"But there should not be a mix of democracy with God's form of government."
Jerry Aust summarized another breakout group's discussion, but first Mr. Aust was careful to distance himself from specific opinions that came out of his group's discussions.
"No. 1," he said, "can we have prospectuses, resumes, of potential council of elders members before we vote on them?"
Mr. Aust's group also called for signed documents of personal doctrinal beliefs of council of elders members.
The people in the group also asked if the conference agenda, which this year contains 138 items, could be released ahead of time to the general conference for its consideration and comments.
Also, should each country represented in the United Church of God separately nominate members for the council of elders who would then be voted on by the conference.
Also, could the whole process somehow be protected from being "politicized"?
David Evans of Arcadia summarized the discussion of another group:
Why should the council of elders vote in secret; shouldn't the general conference be aware of specific votes?
Should the casting of lots be used for certain decisions?
No, lots are based on an Old Testament model and do not allow for the Holy Spirit in decision-making.
The elders need to understand United's governmental decision before expecting the whole church to grasp it.
Shouldn't individual members of the council of elders post their comments on the church's "elders' forum," which is a moderated function of the United Church of God 's private E-mail network.
Dave Myers' group discussed the roles and relationships of the general conference of elders. He gave a sample of the questions and topics discussed in his breakout group:
Which body of the United Church of God is the policy-making body?
What is the status of the rules of association? Are they only for international areas, or are they already defined for U.S. areas?
What is the responsibility of the general conference of elders if the management team or the council of elders does not carry out policies agreed to by the general conference?
Elders should read the constitution and bylaws.
Communication is absolutely vital. Lack of communication produces a lack of trust. More communication is necessary from the management team, the home office and the council of elders.
Silence breeds unnecessary suspicion.
Paul Kieffer, an elder from Germany, reported on his group's discussion, as follows:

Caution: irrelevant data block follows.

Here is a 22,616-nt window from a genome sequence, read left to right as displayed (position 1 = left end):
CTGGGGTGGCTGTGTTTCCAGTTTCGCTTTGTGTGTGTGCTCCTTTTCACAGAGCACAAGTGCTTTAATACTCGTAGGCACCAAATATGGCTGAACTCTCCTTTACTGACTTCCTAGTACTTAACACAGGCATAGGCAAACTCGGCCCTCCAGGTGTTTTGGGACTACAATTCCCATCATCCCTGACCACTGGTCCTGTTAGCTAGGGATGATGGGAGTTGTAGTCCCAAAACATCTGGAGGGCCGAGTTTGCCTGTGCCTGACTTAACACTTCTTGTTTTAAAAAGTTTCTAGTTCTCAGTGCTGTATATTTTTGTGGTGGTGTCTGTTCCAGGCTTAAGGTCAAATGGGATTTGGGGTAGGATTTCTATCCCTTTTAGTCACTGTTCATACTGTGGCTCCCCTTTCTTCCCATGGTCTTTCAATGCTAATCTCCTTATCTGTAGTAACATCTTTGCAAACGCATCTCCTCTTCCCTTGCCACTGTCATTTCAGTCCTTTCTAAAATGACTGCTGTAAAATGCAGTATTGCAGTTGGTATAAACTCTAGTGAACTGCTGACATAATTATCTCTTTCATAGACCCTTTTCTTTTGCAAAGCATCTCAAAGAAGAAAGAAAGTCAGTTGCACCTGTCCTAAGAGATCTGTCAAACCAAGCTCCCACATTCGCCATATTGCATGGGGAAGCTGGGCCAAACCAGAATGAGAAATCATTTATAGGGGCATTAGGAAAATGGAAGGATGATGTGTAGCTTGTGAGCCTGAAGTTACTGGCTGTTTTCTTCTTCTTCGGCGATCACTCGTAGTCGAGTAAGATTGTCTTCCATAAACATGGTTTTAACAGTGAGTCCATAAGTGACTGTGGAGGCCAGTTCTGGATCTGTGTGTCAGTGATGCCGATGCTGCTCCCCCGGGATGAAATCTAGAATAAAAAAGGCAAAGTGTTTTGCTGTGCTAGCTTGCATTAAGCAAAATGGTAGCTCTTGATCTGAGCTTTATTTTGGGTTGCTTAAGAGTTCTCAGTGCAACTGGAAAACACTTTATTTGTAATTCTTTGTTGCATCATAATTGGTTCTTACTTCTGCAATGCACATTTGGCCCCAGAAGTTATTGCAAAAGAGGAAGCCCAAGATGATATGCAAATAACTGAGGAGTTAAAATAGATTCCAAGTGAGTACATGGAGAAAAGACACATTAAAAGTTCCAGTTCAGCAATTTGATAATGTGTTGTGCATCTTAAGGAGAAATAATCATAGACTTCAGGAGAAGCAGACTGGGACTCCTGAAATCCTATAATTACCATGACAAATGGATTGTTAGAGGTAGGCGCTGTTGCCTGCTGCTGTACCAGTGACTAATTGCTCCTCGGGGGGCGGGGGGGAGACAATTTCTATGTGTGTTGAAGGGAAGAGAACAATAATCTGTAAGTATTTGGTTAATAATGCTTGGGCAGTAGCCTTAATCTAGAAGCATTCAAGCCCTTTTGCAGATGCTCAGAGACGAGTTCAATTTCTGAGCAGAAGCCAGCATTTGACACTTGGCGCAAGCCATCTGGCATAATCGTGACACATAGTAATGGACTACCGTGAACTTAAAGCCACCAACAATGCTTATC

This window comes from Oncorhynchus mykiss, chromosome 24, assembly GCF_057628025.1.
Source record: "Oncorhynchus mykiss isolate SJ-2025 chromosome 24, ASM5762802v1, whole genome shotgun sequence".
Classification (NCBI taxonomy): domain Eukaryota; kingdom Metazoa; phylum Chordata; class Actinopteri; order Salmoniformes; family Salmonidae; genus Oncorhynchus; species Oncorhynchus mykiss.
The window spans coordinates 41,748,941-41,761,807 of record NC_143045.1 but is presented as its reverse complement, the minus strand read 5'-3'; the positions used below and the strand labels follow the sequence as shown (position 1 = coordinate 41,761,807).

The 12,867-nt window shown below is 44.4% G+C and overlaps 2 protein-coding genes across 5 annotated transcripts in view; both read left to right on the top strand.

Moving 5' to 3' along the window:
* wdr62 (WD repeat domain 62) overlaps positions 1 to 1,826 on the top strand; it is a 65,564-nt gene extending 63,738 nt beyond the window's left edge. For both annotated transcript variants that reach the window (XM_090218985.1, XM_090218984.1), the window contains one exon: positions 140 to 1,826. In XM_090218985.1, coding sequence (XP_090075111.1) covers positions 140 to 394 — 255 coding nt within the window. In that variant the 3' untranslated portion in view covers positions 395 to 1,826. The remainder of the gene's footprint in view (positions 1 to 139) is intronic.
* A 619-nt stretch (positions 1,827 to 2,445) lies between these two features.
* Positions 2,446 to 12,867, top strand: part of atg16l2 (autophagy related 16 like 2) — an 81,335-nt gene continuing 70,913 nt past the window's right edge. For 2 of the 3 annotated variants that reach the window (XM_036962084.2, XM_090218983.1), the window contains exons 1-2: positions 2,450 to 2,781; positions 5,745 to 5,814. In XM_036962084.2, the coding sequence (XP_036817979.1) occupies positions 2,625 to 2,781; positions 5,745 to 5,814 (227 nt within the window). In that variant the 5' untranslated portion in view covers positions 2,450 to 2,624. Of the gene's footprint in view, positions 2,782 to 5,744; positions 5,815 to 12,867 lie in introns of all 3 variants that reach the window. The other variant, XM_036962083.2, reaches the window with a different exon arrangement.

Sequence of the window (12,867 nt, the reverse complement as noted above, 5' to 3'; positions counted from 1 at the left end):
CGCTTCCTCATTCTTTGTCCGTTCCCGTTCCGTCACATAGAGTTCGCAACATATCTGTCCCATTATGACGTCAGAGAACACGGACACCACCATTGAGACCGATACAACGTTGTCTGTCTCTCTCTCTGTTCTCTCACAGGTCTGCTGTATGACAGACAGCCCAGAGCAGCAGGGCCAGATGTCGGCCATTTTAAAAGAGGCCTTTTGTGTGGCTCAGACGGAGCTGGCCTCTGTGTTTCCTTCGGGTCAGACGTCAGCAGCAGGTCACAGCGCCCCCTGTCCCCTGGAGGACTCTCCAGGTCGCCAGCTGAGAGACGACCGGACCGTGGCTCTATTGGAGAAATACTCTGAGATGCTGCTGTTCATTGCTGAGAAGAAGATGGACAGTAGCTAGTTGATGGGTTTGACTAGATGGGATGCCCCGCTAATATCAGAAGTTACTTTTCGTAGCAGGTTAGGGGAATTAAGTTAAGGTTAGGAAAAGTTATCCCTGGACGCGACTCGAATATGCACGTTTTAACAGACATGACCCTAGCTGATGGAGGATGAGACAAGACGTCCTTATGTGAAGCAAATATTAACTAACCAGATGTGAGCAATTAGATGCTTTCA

How does the council interface with the home-office staff regarding expulsions and/or suspensions?
Proper due process should be followed for terminated or suspended elders. The appeals process itself has not been devised, presented to and ratified by the general conference of elders.
Larry Greider of St. Louis, Mo., reported on his group's discussions:
The elders need "solid information" so they can help stabilize those still drifting between splinter groups.
Needed are statements of relationships between United and other groups.
Why can't elders see how council members vote on certain issues so they will know who to vote for themselves next time?
Would a ministerial newsletter and/or Web site be a helpful medium?
John Elliott reported on another group:
Who answers to whom is unclear. Where is the chain of authority?
It appears the home office is setting policy rather than the council of elders with general-conference input. Some say that it's upside down, according to the constitution and bylaws.
Is the home office more like a control center than a service center?
A perception exists that the home office is the control office of much of the ministry and the membership, although the ministry doesn't necessarily have that perception. Where do the members get these ideas?
Some feel a pastor-general system is evolving.
The United Church of God needs to quickly address to the membership where the church is going and how problems are going to be resolved. Should the chairman go to the membership and explain the duties of the home office, council and conference?
Mike Hanisko gave the final breakout-group report:
Could the agenda of the general conference be made public in advance so people could pray about the items on the agenda?
A need exists to make available in more detail the minutes of council meetings, including how council members came to their conclusions, rather than just a report of those conclusions.
Develop a policy of involving the ministry and general membership to help with tasks that are now tackled exclusively by the council. Why not utilize them to ease the burden by delegating more tasks?